Goodwill store reopens
After a nearly three-month closure due to COVID-19, Goodwill’s Philadelphia-based stores have reopened.
Goodwill’s Philadelphia stores will be open Monday through Saturday, 9 a.m. to 6 p.m., and Sunday, 10 a.m. to 6 p.m.
The local store is at 9920 Bustleton Ave. ••
Sabatina’s military relief bill advances
State Sen. John Sabatina Jr. (D-5th dist.) announced Senate Bill 1076 passed unanimously in the Senate. The bill provides an extension of the Military Family Relief Assistance Program. Created in 2005, MFRAP provides grants up to $3,500 to Pennsylvania service members and their families in need.
“Since the program began, almost $2 million has reached military families in need,” said Sabatina, who is a co-prime sponsor of the legislation. “Currently, the program is set to end on June 30. We have to prevent that under any circumstance. But now, in the middle of the coronavirus shutdown, it’s simply unthinkable to let this expire.”
The program offers grants to service members who experienced a sudden loss of income or assets as a result of military service; emergency child care needs; natural or manmade disasters resulting in the need for food, shelter and other necessities; the death or critical illness of a parent, spouse, sibling or child; or exigent circumstances beyond the eligible member’s control.
“These heroes sign up to put their lives on the line to protect our way of life,” Sabatina said. “The least we can do is make sure that we care for them in their time of need. COVID-19 is a situation the program is designed to handle.”
The bill is now headed to the House of Representatives for further consideration by the Veteran Affairs and Emergency Preparedness Committee. The House is expected to support Sabatina’s proposal. ••
Jeanes hosts farm stand
Jeanes Hospital, 7600 Central Ave., hosts a farm stand featuring fresh, locally sourced fruits, vegetables, cage-free brown eggs, cheeses, apple butter, pumpkin butter and raw honey for sale.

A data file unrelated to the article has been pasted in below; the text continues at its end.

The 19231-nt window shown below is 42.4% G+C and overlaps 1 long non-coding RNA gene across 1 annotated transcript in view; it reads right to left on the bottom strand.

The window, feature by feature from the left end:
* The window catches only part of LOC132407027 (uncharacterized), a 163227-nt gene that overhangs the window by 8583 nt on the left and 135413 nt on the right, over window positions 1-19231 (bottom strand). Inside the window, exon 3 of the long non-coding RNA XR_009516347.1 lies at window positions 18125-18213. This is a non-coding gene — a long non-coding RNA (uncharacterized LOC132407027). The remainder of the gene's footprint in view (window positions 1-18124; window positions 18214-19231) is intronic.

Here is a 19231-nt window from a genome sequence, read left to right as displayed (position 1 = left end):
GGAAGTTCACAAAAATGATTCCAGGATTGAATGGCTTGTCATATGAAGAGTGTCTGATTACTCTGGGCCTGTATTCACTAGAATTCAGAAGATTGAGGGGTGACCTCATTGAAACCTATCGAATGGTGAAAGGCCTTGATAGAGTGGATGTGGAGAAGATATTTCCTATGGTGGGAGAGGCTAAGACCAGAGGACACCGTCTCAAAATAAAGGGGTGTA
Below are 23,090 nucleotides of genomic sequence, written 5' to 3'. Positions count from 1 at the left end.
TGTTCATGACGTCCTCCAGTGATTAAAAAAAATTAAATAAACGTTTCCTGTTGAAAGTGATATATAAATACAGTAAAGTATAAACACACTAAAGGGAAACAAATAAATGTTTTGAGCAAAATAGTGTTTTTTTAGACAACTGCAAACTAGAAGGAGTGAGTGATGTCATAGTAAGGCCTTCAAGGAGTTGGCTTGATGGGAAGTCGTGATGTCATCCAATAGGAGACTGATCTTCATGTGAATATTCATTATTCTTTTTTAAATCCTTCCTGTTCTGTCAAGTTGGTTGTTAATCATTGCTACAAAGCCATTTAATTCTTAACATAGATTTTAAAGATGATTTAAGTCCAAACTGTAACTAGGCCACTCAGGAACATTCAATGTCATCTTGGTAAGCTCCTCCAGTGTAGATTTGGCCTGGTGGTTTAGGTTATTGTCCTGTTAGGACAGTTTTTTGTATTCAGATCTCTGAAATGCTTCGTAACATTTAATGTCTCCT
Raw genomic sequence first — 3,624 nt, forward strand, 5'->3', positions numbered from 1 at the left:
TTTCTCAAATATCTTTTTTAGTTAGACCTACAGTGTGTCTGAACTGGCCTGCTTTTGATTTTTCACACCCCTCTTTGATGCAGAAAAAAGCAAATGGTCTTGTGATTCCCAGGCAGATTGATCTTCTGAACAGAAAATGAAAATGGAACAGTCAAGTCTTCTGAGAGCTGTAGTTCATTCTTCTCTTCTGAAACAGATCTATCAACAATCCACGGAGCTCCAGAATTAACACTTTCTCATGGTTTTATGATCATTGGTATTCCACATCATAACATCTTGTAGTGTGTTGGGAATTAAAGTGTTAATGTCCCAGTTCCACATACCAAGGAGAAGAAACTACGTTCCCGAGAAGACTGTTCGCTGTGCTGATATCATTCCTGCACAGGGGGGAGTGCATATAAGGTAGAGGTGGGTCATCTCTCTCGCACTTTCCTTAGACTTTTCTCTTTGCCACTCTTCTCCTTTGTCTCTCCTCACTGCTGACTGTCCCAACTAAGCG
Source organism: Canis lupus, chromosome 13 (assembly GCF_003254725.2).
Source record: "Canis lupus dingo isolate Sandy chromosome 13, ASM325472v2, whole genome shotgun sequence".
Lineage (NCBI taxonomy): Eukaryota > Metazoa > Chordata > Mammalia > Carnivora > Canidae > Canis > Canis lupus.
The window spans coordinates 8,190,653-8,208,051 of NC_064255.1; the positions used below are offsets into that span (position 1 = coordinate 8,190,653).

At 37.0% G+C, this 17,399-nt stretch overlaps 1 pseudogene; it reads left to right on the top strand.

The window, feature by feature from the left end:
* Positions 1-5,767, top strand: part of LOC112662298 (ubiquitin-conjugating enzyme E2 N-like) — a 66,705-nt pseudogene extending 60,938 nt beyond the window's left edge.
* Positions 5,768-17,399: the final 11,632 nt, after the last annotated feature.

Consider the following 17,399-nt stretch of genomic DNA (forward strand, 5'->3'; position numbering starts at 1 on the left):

Items vary week to week.
The farm stand is open every Thursday from June through October, from 11 a.m. to 5 p.m.
Call 215-728-2131. ••
Walk to end breast cancer
The Susan G. Komen Philadelphia Virtual More Than Pink Walk is scheduled for Sunday, June 28, from 8 a.m. to 8 p.m.
The fundraiser is intended to save lives and help create a world without breast cancer.
Participants will help raise funds that, through the work of Komen Philadelphia, will provide support to patients facing the challenges of the COVID-19 pandemic, while also empowering research that one day could ensure every breast cancer diagnosis ends in breast cancer survival.
Breast cancer activists of all ages are encouraged to walk in their neighborhoods, then share their experiences on social media.
To register, to donate or for more information, visit KomenPhiladelphia.org/Walk. ••
COVID-19 consumer updates
PECO Energy customers impacted by the COVID-19 pandemic may be eligible for up to $800 through LIHEAP’s Recovery Crisis Program. Customers with a past-due bill and a household income at/below 150% of the federal poverty income guidelines may be eligible. Call 215-560-1583.
Meanwhile, PECO has stopped shutoffs for non-payment until July 1.
There will be no PGW shutoffs for non-payment until further notice.
The Philadelphia Water Department has ended shutoffs until July 10.
Pennsylvania is prohibiting evictions and foreclosures until July 10. ••
Murt bill on special needs passes House
The state House has unanimously passed legislation sponsored by Rep. Tom Murt (R-152nd dist.) to create a bill of rights for those with special needs.
“My goal is to help those with special needs live independently and make autonomous choices about their lives, and to experience full integration and inclusion in mainstream society,” Murt said. “It requires the state to give a full accounting of how many people are on the waiting list for special-needs services.”
House Bill 1363 requires the Department of Human Services to develop and submit a plan to address the waiting list for community-based services for people with intellectual disabilities.
Within one year of the bill’s effective date, DHS must develop a five-year plan to eliminate the current and future critical and emergency waiting list for individuals with intellectual disabilities. This plan would be submitted to the governor, the General Assembly and the county intellectual disability program administrators.
The bill would require that DHS’s plan include statistical information on the current and projected annual increase to the waiting list on a county basis. It would also require DHS to examine the costs associated with eliminating the waiting list.
The legislation would require public comment from individuals with intellectual disabilities, their families and guardians and providers of services to the intellectual disability community obtained from public hearings held by DHS.
House Bill 1363 now moves to the Senate.
“I urge my colleagues in the Senate to pass this so we can ensure those with special needs receive the help they so desperately need,” Murt said. ••